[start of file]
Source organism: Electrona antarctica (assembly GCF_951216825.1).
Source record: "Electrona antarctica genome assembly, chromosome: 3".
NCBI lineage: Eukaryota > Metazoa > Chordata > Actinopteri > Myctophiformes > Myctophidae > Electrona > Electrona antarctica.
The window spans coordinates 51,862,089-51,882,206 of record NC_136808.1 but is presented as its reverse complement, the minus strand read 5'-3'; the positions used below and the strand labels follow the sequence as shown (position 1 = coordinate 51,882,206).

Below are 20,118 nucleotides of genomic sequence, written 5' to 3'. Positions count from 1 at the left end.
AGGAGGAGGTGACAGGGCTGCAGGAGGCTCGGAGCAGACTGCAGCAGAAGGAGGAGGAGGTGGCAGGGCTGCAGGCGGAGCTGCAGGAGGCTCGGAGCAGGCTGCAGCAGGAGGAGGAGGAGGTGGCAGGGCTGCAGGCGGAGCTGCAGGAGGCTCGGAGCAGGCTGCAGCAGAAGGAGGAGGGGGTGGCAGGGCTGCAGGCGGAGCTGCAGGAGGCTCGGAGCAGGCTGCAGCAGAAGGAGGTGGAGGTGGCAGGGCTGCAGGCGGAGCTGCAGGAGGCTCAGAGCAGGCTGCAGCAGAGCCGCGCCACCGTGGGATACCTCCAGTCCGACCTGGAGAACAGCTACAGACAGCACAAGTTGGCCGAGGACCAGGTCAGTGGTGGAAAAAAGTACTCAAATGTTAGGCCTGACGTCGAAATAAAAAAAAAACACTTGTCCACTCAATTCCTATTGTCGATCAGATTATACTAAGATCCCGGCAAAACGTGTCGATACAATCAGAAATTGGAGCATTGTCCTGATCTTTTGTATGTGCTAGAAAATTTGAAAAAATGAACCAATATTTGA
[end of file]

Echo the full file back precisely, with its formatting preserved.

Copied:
Source organism: Electrona antarctica (assembly GCF_951216825.1).
Source record: "Electrona antarctica genome assembly, chromosome: 3".
NCBI lineage: Eukaryota > Metazoa > Chordata > Actinopteri > Myctophiformes > Myctophidae > Electrona > Electrona antarctica.
The window spans coordinates 51,862,089-51,882,206 of record NC_136808.1 but is presented as its reverse complement, the minus strand read 5'-3'; the positions used below and the strand labels follow the sequence as shown (position 1 = coordinate 51,882,206).

Below are 20,118 nucleotides of genomic sequence, written 5' to 3'. Positions count from 1 at the left end.
AGGAGGAGGTGACAGGGCTGCAGGAGGCTCGGAGCAGACTGCAGCAGAAGGAGGAGGAGGTGGCAGGGCTGCAGGCGGAGCTGCAGGAGGCTCGGAGCAGGCTGCAGCAGGAGGAGGAGGAGGTGGCAGGGCTGCAGGCGGAGCTGCAGGAGGCTCGGAGCAGGCTGCAGCAGAAGGAGGAGGGGGTGGCAGGGCTGCAGGCGGAGCTGCAGGAGGCTCGGAGCAGGCTGCAGCAGAAGGAGGTGGAGGTGGCAGGGCTGCAGGCGGAGCTGCAGGAGGCTCAGAGCAGGCTGCAGCAGAGCCGCGCCACCGTGGGATACCTCCAGTCCGACCTGGAGAACAGCTACAGACAGCACAAGTTGGCCGAGGACCAGGTCAGTGGTGGAAAAAAGTACTCAAATGTTAGGCCTGACGTCGAAATAAAAAAAAAACACTTGTCCACTCAATTCCTATTGTCGATCAGATTATACTAAGATCCCGGCAAAACGTGTCGATACAATCAGAAATTGGAGCATTGTCCTGATCTTTTGTATGTGCTAGAAAATTTGAAAAAATGAACCAATATTTGA